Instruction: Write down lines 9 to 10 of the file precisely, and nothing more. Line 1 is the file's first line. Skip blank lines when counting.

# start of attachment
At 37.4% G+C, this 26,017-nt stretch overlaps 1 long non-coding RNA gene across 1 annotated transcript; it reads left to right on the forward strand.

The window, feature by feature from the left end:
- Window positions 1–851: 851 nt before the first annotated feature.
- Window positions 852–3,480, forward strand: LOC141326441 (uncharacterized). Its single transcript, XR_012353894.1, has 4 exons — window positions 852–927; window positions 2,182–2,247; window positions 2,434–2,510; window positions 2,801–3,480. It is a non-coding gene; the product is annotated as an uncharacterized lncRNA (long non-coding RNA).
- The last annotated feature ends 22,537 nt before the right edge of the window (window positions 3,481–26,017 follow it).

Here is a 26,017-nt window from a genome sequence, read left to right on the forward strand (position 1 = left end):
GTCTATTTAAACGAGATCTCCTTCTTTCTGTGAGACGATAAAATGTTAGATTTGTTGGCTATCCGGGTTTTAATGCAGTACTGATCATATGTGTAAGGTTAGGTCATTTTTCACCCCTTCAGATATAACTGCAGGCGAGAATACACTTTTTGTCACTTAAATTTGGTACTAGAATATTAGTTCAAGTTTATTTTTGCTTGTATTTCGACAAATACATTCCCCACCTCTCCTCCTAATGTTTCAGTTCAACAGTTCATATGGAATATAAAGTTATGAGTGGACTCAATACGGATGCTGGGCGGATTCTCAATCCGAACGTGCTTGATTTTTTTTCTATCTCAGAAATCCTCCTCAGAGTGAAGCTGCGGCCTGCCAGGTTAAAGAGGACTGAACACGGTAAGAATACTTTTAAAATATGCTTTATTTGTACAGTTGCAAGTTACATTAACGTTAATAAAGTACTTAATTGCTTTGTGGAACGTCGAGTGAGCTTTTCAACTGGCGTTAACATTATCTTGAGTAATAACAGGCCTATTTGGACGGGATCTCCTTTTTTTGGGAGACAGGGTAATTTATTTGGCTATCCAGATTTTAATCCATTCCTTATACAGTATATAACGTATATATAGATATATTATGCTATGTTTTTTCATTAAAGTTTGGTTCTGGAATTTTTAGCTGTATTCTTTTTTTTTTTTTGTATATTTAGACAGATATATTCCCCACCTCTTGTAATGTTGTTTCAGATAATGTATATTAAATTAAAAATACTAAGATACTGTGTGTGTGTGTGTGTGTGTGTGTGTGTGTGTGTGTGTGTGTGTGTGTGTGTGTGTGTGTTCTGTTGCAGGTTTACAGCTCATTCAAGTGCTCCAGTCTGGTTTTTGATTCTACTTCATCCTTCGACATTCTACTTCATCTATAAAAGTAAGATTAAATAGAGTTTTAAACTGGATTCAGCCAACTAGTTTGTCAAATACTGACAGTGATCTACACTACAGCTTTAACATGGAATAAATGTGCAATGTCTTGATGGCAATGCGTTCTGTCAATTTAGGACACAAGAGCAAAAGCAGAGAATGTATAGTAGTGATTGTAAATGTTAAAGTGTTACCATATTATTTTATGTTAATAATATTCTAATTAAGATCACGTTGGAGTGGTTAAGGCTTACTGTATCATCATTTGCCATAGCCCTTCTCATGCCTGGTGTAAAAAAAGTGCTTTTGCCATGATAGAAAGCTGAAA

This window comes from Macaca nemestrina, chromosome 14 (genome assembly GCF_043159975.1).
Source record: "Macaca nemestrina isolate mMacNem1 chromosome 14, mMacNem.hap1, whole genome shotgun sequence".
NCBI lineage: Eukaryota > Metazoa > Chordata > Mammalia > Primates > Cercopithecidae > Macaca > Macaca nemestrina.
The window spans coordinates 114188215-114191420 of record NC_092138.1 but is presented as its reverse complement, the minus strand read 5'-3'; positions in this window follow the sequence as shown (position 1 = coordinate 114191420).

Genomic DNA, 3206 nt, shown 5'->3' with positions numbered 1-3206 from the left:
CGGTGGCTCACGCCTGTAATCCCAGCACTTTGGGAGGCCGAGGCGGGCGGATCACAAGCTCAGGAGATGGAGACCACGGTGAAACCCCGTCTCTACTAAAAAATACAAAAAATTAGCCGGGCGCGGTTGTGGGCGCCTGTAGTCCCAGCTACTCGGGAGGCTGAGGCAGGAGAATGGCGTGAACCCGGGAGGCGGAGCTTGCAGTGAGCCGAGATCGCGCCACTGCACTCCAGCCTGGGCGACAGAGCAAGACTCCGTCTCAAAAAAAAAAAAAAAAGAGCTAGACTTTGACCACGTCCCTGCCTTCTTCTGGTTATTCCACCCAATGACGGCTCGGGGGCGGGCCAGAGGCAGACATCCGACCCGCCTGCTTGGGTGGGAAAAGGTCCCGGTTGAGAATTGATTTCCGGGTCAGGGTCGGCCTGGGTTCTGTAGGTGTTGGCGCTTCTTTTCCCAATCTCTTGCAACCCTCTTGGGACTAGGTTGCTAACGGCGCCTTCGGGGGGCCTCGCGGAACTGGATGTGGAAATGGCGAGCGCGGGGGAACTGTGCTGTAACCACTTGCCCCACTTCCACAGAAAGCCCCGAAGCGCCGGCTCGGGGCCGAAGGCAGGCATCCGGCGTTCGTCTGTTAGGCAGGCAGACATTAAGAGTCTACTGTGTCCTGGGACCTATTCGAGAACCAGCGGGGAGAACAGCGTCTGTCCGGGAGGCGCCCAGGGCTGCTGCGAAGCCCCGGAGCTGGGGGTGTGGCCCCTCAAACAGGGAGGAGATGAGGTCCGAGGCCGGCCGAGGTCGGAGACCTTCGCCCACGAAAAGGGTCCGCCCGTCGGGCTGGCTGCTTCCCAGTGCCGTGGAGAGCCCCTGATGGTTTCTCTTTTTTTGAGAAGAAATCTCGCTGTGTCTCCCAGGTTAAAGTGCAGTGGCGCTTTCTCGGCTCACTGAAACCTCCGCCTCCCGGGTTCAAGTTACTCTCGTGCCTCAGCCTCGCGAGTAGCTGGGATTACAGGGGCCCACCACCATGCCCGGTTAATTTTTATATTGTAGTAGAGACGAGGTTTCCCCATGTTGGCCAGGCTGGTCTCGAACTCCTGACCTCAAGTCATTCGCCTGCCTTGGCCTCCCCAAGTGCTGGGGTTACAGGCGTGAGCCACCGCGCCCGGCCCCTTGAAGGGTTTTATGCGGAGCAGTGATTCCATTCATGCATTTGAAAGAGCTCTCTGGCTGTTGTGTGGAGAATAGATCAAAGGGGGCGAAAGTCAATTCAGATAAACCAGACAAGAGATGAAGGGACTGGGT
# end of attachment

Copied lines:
Source record: "Macaca nemestrina isolate mMacNem1 chromosome 14, mMacNem.hap1, whole genome shotgun sequence".
NCBI lineage: Eukaryota > Metazoa > Chordata > Mammalia > Primates > Cercopithecidae > Macaca > Macaca nemestrina.